Definitely. I’m a huge art history nerd. What made me want to become an artist since I was a little kid has been Renaissance painting. I was thinking recently about how my style of painting is very blended and smooth, and I think it’s because I’m working from digital source material. There’s this desire to erase my hand and not have any brush work at all, which is what Italian Masters did. For them, they were trying to mirror the perfection of god’s creation, and now I’m trying to mirror the perfection of computer creation. So I definitely look at a lot of old paintings because I just think its so damn good! I look at Dada and Surrealism as well because they also acknowledged this idea of a muse. 

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Do you yourself have a muse?

All of these girls in my works are my muse. All the paintings are named after the girls in them. Anything any artist makes is a self-portrait on some level, and I think here it’s more pronounced because these are my digital alter egos.

You use light in a really interesting way. How do you get the technique of your highlighting right?

The software I use to build the scenes I paint from allows me to mock-up lighting and play with material in really interesting ways, simulating the way light interacts with the physical world. The lighting is something I began playing around with a lot more recently as a way to describe texture. I can make things super buffed out and shiny, or I can make it more metallic or matte. 

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Did your friend who recommended this program have a hand in helping you figure out how to do anything? Did you come from any history of knowing how to work with 3d modeling or animation?

I got a basic rundown from the friend who showed it to me, yes, but it’s just been Youtube tutorials and message boards and forums since then. I definitely have no background in software or 3D, which is why I don’t call myself a ‘3D artist’. I’m a painter who’s interested in 3D aesthetics. Because I learned to use the tools through message boards and YouTube channels, I’ve learned a lot about the culture and communities behind them, which in turn has led me down so many weird rabbit holes and winds up inspiring the content of the work.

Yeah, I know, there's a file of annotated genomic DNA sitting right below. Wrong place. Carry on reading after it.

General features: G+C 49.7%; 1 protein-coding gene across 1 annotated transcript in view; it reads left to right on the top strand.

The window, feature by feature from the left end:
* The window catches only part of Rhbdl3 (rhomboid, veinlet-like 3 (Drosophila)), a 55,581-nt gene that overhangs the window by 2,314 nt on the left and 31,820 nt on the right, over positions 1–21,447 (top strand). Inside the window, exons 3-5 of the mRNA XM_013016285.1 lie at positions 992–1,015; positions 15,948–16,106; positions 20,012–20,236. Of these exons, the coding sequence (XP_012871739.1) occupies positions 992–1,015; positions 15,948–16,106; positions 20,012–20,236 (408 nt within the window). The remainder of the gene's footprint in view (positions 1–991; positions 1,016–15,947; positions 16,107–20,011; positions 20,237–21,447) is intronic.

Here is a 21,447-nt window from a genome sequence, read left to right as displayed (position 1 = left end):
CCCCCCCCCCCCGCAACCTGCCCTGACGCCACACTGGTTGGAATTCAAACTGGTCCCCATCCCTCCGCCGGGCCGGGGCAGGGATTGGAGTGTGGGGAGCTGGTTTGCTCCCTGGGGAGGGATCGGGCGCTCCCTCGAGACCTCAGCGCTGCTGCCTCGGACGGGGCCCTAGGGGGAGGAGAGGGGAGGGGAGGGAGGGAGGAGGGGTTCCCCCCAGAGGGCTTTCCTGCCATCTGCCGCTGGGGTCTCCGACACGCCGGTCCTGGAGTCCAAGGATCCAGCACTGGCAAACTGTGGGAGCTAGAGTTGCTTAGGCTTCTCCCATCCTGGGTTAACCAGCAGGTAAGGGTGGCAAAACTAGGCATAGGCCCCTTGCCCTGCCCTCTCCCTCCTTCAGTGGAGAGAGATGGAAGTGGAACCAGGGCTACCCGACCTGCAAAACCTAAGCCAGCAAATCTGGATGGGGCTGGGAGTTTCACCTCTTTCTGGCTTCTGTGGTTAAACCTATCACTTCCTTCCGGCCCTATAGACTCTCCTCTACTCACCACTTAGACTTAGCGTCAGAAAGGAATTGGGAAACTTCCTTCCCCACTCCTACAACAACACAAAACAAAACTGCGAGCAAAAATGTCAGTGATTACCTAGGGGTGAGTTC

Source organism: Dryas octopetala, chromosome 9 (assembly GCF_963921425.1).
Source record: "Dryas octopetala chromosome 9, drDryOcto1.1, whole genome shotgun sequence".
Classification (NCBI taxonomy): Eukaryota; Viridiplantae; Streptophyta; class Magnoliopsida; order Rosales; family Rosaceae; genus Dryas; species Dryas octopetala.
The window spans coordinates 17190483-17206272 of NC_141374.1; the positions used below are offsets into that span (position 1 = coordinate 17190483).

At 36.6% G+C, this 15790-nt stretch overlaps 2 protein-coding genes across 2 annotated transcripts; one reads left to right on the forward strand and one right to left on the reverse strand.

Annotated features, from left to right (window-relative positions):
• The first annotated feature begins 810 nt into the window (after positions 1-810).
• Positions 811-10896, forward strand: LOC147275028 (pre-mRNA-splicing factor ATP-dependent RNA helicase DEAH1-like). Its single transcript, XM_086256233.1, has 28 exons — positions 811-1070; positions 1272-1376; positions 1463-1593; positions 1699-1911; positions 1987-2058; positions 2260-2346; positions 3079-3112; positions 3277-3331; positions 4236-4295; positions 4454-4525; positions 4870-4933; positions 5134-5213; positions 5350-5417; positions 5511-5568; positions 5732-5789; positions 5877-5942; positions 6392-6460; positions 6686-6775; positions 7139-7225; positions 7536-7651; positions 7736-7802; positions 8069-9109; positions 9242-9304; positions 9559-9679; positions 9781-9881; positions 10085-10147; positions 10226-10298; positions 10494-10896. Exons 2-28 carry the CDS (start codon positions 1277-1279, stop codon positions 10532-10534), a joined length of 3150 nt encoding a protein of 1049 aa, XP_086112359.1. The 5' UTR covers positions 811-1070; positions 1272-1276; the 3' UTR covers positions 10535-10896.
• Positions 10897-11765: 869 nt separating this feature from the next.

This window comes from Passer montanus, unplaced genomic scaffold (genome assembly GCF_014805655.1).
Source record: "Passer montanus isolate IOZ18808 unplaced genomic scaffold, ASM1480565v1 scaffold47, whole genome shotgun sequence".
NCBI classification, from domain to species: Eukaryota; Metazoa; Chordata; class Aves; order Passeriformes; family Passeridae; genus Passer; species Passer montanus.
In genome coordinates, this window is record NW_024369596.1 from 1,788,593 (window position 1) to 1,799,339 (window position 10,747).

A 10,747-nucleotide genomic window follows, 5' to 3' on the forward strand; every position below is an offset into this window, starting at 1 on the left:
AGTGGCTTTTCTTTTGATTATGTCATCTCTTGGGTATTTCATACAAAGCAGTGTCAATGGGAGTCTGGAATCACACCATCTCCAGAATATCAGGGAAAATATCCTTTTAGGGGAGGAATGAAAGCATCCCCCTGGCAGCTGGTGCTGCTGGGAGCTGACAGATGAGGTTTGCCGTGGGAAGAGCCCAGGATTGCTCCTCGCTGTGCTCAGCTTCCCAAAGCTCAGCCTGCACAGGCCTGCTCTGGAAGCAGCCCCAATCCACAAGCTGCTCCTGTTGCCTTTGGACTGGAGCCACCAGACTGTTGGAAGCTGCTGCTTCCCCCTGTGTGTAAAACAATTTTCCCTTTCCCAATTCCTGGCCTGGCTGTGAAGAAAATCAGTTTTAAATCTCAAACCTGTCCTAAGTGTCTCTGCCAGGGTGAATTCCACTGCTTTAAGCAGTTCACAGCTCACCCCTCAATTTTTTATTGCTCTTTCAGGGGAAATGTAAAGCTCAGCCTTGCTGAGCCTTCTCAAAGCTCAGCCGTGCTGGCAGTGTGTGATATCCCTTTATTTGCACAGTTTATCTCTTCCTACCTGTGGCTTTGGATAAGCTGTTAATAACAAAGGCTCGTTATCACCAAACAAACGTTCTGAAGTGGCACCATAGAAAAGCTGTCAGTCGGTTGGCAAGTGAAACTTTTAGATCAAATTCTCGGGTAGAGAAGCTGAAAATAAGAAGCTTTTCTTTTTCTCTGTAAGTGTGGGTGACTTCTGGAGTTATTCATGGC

You mentioned someone recently asked if what you are doing is feminist work. What would your answer be?

 I don’t understand why men get to paint hot naked ladies for 500 years and then as soon as women do it, the issue of feminism gets raised. I’m a huge fan of Lisa Yuskavage, and I think she deals with this a lot. She gets a lot of heat because she literally calls her subjects “the bimbos” or “the babies,” but I think she handles it really gracefully so I’ve tried to learn from her. In the past I have had to answer silly questions that could basically be reduced to, “Why do they need to be so hot?”, and I’m like, “Because I say so,” which I think is actually pretty damn feminist of me.

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Would you say your pieces are asking any bigger questions, such as exploring topics like feminism, virtual reality or our personas online versus in real life?

I am definitely interested in those topics and maybe that comes through in my work. I’m really interested in science fiction and futurism and so that’s where my head is at when I make these paintings. If people pick up on that, that’s great, and if they don’t pick up on that and they see just a painting of a hot lady, that’s also fine. I’m a big believer that your intentions aren’t really important once you put something out in the world. That’s what is interesting about painting these avatars because they’re these empty vessels, and you can look into their dead eyes and see yourself reflected back. I’m really okay with people getting whatever it is they get from my work, having their own experience with it whatever that may be.

Would you call yourself a perfectionist?

Only in painting. Basically in everything else in my life, I tend to think “good enough is good enough.” In painting, that’s where I channel all my neurotic energy.

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What are your thoughts on social media for emerging artists?

Social media has played a huge role for me personally as an artist. I think Instagram in particular makes it easy to connect to a global community. Through Instagram I’ve shown all over the world in really random places. I’ve been included in shows in places I’ve never even been to  just through people I met on the internet. I wound up doing a residency in London because of internet friends too. It’s awesome and I would like to think there’s a broader, more international community that is replacing the New York-centric model.

What’s next for you?

It’s still in the conceptual phase right now, but sculpture is something I’m really excited to be exploring this year.  

At the end of every interview, we like to ask the artist to recommend a friend whose work you love for us to interview next. Who would you suggest?

I adore the work of my friend Anne Vieux, also based in Brooklyn!